Today, I'll be highlighting an envelope I received from veteran Rangers blogger Brian at Play At The Plate. Brian is one of the members of the SuperTrader group, and it had been way too long since he and I had swapped cards.
Just as my "nom de plume" is either Tony L. or "Off Hiatus", Brian is the Play at the Plate Dude or, on Twitter, @patpdude. So, let's look at the cards that Brian sent my way through the lens of nicknames!
Starting things off unimaginatively, this Phillies website says that Geoff Jenkins's nickname is either "Jenks" or "Brett Favre." I've talked about how he may have been more popular in Milwaukee than he perhaps should have been due to his uncanny likeness, so I'm happy to see that I'm not the only one to think that. I needed this Fleer Authentix card for my PC.
Also, while I know it's been done before, an insert set with actual ticket stubs (not reprints) that go along with a particularly impressive/important day in a player's career would be quite cool, I think.
I'm guessing that Prince Fielder got this nickname thanks to his own resemblance of James Avery, who played Uncle Phil on "The Fresh Prince of Bel Air." Do you see it?
Yankee Super Prospect
Jackson Melian was an incredibly overhyped prospect when he was a part of the Yankees Minor League system in the late 1990s. Before playing a single game and at the age of 17, he was rated the #40 prospect in baseball (all rankings by Baseball America).
In fairness, he did play acceptably in the Gulf Coast League in 1997 at age 17 (.263/.323/.376), but his ranking then dropped to #98. He moved up to the Southern League in 1998 and hit .255/.322/.353 with a poor stolen base rate (15 steals in 27 attempts). That year saw his stock rise according to BA, with Melian moving up to #72. He moved to Tampa for his age 19 season in the Florida State League, and he showed a more patient batting eye there -- .283/.358/.413. Despite that, he stayed as the #72 prospect.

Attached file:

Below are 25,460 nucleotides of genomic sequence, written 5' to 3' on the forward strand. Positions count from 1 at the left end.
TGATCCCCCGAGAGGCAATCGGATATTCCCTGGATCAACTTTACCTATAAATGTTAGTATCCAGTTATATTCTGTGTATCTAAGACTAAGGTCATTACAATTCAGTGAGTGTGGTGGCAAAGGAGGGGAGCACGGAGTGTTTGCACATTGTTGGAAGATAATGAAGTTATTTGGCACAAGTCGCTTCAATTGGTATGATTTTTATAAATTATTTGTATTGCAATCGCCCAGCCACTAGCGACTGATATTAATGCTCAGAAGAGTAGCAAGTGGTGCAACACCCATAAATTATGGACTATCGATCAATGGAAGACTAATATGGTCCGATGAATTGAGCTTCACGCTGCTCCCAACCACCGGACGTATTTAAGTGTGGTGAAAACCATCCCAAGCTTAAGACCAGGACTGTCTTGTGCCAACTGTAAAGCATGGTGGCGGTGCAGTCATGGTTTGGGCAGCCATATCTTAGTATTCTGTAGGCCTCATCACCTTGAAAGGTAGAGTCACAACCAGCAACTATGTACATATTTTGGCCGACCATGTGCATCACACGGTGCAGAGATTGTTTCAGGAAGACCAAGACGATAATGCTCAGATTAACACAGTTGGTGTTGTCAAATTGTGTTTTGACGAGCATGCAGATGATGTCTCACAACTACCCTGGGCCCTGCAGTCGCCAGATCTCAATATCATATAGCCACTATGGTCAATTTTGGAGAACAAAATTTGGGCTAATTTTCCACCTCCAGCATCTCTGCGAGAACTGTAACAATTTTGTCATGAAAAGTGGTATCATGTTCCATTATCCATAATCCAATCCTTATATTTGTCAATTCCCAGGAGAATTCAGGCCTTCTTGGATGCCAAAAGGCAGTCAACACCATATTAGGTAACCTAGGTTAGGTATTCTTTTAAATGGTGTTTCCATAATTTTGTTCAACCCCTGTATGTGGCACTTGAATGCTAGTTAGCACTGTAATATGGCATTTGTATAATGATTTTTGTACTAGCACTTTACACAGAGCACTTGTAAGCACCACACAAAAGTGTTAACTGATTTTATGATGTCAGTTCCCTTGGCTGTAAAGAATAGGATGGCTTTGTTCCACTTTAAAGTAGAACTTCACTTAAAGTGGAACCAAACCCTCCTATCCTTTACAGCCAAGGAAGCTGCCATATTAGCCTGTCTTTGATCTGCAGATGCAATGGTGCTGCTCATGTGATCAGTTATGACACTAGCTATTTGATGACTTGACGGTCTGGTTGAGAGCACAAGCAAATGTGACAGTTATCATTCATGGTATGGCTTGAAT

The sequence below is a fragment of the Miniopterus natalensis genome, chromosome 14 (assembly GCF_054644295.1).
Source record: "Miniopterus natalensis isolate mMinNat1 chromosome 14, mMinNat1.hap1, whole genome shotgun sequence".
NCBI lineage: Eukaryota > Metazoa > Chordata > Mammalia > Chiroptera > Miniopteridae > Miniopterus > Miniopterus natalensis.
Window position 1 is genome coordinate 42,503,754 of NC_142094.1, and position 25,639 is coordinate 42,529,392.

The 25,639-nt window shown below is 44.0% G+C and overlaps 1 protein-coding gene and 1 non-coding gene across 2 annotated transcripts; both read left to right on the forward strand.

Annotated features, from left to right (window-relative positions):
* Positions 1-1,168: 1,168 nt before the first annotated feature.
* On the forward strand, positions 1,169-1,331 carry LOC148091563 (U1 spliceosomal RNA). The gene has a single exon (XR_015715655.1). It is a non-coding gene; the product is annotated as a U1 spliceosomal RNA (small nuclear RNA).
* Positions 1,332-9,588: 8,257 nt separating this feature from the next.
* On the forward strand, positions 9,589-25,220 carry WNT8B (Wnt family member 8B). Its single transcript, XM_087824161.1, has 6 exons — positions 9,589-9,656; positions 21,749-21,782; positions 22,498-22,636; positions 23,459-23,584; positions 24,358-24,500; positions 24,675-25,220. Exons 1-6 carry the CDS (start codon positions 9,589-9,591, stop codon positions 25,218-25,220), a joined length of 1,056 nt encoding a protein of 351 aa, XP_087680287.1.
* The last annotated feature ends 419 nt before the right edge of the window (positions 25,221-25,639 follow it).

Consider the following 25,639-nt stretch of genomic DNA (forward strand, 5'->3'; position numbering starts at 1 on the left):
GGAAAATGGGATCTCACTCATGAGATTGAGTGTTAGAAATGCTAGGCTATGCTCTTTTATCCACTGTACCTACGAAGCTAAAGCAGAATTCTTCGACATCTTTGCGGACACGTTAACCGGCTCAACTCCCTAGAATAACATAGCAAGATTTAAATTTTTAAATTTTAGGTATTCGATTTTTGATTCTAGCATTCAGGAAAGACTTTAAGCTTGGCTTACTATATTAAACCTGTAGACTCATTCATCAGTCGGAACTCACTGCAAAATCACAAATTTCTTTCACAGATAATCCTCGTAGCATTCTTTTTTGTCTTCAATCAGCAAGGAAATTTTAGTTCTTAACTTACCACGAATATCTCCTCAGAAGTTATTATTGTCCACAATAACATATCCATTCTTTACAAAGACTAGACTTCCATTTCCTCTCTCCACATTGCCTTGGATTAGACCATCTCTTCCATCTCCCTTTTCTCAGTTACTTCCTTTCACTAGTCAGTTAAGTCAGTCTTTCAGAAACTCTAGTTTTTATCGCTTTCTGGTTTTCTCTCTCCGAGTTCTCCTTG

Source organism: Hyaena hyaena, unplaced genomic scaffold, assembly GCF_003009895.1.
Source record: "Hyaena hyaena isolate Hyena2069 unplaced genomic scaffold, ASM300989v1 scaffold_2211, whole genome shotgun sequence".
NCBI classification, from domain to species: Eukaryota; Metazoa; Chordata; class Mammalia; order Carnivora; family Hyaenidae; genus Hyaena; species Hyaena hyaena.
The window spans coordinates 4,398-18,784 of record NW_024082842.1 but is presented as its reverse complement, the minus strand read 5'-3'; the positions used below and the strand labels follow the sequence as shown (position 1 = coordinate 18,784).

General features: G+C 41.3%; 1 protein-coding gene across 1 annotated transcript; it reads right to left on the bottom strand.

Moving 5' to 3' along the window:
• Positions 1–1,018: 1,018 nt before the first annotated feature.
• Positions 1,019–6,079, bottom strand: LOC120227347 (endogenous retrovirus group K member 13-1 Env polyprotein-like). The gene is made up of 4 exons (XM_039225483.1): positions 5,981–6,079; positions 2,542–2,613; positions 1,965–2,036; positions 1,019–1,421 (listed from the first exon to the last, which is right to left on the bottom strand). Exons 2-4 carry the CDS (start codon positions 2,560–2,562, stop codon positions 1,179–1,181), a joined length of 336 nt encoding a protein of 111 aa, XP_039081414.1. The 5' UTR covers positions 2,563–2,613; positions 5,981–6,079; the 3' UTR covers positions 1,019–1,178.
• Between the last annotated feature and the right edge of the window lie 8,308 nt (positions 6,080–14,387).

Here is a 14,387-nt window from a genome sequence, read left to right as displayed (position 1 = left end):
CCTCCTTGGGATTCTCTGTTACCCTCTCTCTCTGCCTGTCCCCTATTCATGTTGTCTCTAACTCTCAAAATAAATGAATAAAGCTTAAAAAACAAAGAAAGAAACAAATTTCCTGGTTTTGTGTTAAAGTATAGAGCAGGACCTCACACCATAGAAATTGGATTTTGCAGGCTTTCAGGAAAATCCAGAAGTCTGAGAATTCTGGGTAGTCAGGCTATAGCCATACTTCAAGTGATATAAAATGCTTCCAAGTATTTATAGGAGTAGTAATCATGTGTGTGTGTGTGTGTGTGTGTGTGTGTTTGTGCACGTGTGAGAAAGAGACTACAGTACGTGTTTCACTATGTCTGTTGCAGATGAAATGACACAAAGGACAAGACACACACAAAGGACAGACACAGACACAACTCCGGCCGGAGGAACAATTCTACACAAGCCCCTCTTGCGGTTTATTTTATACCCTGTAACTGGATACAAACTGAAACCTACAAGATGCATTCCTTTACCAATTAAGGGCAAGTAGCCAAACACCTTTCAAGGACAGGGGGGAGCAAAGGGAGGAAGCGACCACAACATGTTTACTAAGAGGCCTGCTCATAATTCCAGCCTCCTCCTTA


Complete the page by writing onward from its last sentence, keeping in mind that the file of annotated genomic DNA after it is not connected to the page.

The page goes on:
The Yankees then shipped him to the Cincinnati Reds for Denny Neagle in what the New York Times called "sticker price" as the Reds gave up Drew Henson, Melian, Ed Yarnell, and Brian Reith. As soon as Melian was traded, he dropped off the prospect charts, never to be seen again there.
Oddly, the folks at Fleer gave Melian a Brewers-logoed card showing him in a Reds uniform -- likely from 2002 spring training. He only played 56 games in the Milwaukee system at Double-A Huntsville in 2002. I had no idea that that was even the case.
The Brewers traded him to the Cubs for a minor-league catcher. Melian never reached the majors, though he played in the Winter League in his home country of Venezuela as recently as 2015.
I just gave Weeks this nickname today. He doesn't have one listed for him anywhere that I can find. But, perhaps in an effort to sound younger than his 33 years (and, ostensibly, because he had a son that he and his wife named Rickie so he wanted to "keep [the name] alive"), he added the "Junior" to his name this past offseason.
It's good that there aren't any other famous people nicknamed "Junior," right?
This is another made-up nickname, but it fits for reasons I'll describe below. I feel like I've talked about Khalid Ballouli before here, but I guess not. Now I will.
Ballouli was the Brewers 6th round pick in 2002 out of Texas A&M. He pitched in five seasons in the minor leagues for the Brewers but never got higher than Double-A -- and for good reason. His results simply did not show that he should advance. Ballouli continued working on his degree at A&M in the meantime, and he graduated from there the same year he was released by the Brewers -- 2006. He earned his master's degree in 2008 and his Ph.D in 2011 -- all from A&M.
Currently, and as the link above shows, he is an Assistant Professor in Sport and Entertainment Management at the University of South Carolina. He teaches "Sport and Entertainment Marketing," "Sport Media in Live Entertainment and Sport," and "Research Methods and Applied Statistics." I have to admit that his field of study is really interesting to me, though I've never taken a single business class in my life. Maybe that's why it's interesting.
The highlight of the envelope from Brian came with the inclusion of the "Ultimate Star Materials" relic card of Robin Yount. I needed it for my Robin Yount collection, so that was an excellent addition.
But, I have to take issue a bit with Baseball Reference saying that Yount's nickname was "The Kid." Yes, he was called that from time to time. But those of us in Milwaukee in the late 1970s/early 1980s really did not call him that. To us, he was "Rockin' Robin," complete with that 1958 song from Bobby Day of the same name.
None of that Michael Jackson remake for us. We want that old-school stuff.
Brian/PATPDude, thank you very much for the great cards, for #SuperTrading, and especially for the Yount Relic!